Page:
Hi, Mike and Jen. This is John from Rhode Island. And we have been able to get out camping twice so far. Once in May up in New Hampshire. There were a lot of restrictions. The campground was only allowed to be half full. But in July, we went to Massachusetts and Western Massachusetts and that campground was full. And while most of us transit types were camping, we did keep our distance, but we were able to have conversations even with the seasonal campers. It was a very comfortable atmosphere. But masks were worn. so just give you a heads up from New England. Our next trip out is in a couple of weeks to Upstate New York. We'll see how that goes.

Hey, we just traveled from Texas to Oregon in about 5 weeks, starting June 1st. We were able to find places to stay the whole way. We didn't have to Boondock a single time. Although there were a few places that we stayed that didn't have full facilities. They had most facilities everywhere we stayed, including Army Corps of Engineers, and even some city parks and a few independent parts. Some of them were really small, but kind of cute, and others were a little bigger. That has been our experience so far this summer.

The interview of the week is brought to you by, where every new  motorhome is delivered to the customer free, anywhere in the country



Tom & Patti Burkett of the Rv Podcast
Tom & Patti Burkett

We were driving through the little town of Early on US 84, just wandering through West Texas.  On the corner where 84 crosses US 377 we saw a small hardware store with a sign that said ‘fresh pecans.’  Regardless of what other states may claim, Texas is pecan country.  Some say pee-kan.  However you say it, it’s the only tree nut native to North America.  From prehistory, native peoples on this continent have harvested and eaten these delicious nuts.  They’ve been cultivated for centuries from central Mexico to the river valleys of the eastern USA, and have even been used as trading currency.  One of the most popular commercial varieties is even named the Burkett pecan and has its own interesting story.

RV Podcast 306: How to find a campsite despite the crowds 2
Berdoll Pecans pecan vending machine

It seems two young men were out collecting nuts one day along Battle Fish Creek and brought home a sackful of extraordinary nuts to their father, who was a pecan grower.  He insisted they take him back to the tree, and from it he collected a few buds for grafting.  The grafts took, and the following spring the original tree was washed away in a flood.  From those original grafts came the strain that makes up more than 30% of the US commercial pecan harvest.  At any rate, we pulled off at the store, and picked up a ten-pound sack.  “Are they local? I asked.  “Well, I’ll tell you,” said the motherly looking woman at the counter, “we keep an old hand shelling machine in the back room.  When the nuts come in, school kids go around and collect the leavings from the orchards and the river bottoms and come in here and shell them.  We let them use the machine and then we buy the shelled nuts from them so they have a little walking around money.”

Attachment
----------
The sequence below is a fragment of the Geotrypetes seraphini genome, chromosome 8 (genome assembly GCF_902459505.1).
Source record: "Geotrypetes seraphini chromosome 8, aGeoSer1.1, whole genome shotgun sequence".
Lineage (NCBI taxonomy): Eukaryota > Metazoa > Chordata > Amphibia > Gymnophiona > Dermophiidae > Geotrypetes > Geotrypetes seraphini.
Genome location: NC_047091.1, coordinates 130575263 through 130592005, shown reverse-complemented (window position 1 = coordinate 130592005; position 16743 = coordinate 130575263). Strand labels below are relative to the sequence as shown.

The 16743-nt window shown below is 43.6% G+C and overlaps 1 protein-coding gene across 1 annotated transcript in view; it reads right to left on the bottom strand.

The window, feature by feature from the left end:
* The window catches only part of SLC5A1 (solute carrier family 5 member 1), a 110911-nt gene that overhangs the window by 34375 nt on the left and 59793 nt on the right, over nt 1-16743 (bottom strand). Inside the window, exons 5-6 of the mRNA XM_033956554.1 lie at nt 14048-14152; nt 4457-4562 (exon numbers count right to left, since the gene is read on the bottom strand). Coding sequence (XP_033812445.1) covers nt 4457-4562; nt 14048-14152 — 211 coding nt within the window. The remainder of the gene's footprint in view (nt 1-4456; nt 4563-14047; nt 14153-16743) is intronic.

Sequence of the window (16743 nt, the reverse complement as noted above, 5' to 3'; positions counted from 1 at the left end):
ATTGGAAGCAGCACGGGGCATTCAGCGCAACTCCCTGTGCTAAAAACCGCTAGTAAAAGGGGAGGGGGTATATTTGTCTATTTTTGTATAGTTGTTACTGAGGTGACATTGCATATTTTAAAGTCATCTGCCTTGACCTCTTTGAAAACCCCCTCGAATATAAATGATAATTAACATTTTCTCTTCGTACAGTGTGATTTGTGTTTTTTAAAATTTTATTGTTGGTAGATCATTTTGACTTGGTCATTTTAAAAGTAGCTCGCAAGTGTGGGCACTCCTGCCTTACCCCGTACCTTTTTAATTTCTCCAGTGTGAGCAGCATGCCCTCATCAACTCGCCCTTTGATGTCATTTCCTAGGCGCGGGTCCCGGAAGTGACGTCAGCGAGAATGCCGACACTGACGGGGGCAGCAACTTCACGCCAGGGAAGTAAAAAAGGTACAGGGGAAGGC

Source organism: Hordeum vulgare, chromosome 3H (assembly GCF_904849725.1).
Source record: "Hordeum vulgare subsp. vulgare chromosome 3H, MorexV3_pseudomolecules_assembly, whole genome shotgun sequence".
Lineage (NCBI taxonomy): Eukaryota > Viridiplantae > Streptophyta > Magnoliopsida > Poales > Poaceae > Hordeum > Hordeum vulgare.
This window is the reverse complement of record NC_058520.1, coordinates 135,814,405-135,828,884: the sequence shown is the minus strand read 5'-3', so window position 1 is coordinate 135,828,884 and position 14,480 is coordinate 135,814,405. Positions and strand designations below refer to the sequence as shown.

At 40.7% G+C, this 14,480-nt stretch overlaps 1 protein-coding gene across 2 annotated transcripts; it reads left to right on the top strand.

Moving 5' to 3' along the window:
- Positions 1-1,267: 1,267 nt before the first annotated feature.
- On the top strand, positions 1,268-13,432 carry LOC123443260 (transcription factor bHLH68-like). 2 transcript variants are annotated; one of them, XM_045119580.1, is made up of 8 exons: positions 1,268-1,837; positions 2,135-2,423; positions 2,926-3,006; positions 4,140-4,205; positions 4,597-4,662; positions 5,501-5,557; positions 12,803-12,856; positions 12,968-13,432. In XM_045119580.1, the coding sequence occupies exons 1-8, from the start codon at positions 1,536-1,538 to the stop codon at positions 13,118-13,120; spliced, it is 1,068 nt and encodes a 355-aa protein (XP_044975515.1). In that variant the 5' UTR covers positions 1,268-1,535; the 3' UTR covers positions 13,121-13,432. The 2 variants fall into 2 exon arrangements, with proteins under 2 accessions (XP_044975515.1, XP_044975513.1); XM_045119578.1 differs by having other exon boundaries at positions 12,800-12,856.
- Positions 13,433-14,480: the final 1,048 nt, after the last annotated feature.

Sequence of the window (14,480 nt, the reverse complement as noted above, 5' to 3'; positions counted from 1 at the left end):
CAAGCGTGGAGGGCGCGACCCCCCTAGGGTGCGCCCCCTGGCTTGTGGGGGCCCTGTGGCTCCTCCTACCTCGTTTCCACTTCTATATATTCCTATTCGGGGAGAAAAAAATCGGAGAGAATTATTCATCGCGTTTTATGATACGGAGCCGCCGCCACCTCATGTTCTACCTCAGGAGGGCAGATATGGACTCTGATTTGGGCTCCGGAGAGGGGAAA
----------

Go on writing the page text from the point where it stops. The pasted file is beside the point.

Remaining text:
RV Podcast off the beaten path
Patti with Ms. Pearl

Pecans are big business in this part of the state, and many towns have big orchards and processing plants and gift stores.  In the gift stores you can find every conceivable variety of pecan goodie, and we’ve tried a great many of them.  The free samples are plentiful and come with good conversation if you’re willing to ask questions.  Pecans are among the most valuable nuts in the world, and demand is stable and worldwide, so growing them is well worth the effort.  We’ve spent many a day wandering around in this part of Texas, as there’s much to see here, and the best pecan discovery was in the town of Cedar Creek, east of Austin in bluebonnet country. 

Cedar Creek is home to Berdoll’s Pecan Candy and Gift Company, one of those gift shop mentioned above wherein all things pecan are on offer.  It’s outside, though, that the real goodies are found.  On the covered porch is a vending machine, available 24 hours, that dispense whole pecan pies.  As far as we know, it’s the only such device in the country.  Put in your cash or credit card, and you can get an individual size serving or a whole nine-inch pie.  And all of this happens under the watchful eye of Ms. Pearl, a fourteen-foot tall carved wooden squirrel, the largest in the world.  Right now she’s even sporting a mask!

You can find pecan orchards from North Carolina to California, all across the southern USA and northern Mexico, but Texas is where they originated, and here’s where you’re likely to find the best nuts and the best stories.  As a matter of fact, it’s been our experience that sometimes the best nuts tell the best stories.  So get off the interstate.  Skip Orange World and Pecan World and Peanut World and, instead, look for the front yard stand or the hand-lettered sign at the corner store.  That’s where the real deal is, out here off the beaten path.


Mike Wendland

Published on 2020-08-05

Mike Wendland is a multiple Emmy-award-winning Journalist, Podcaster, YouTuber, and Blogger, who has traveled with his wife, Jennifer, all over North America in an RV, sharing adventures and reviewing RV, Camping, Outdoor, Travel and Tech Gear for the past 12 years. They are leading industry experts in RV living and have written 18 travel books.

3 Responses to “RV Podcast 306: How to find a campsite despite the crowds”

August 07, 2020at8:02 am, said:

That is really fascinating, You’re an excessively professional blogger.
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August 05, 2020at9:57 am, Frank Cancel said:

Thank you Mike and Jennifer, this was my first listing to your pod cast i loved it thank you, and maybe next time you camp at Addison Oaks you could have a Meetup, we live just up the road from there, thanks again

August 05, 2020at9:02 am, RV Podcast 306: How to find a campsite despite the crowds – Anywhere RV said: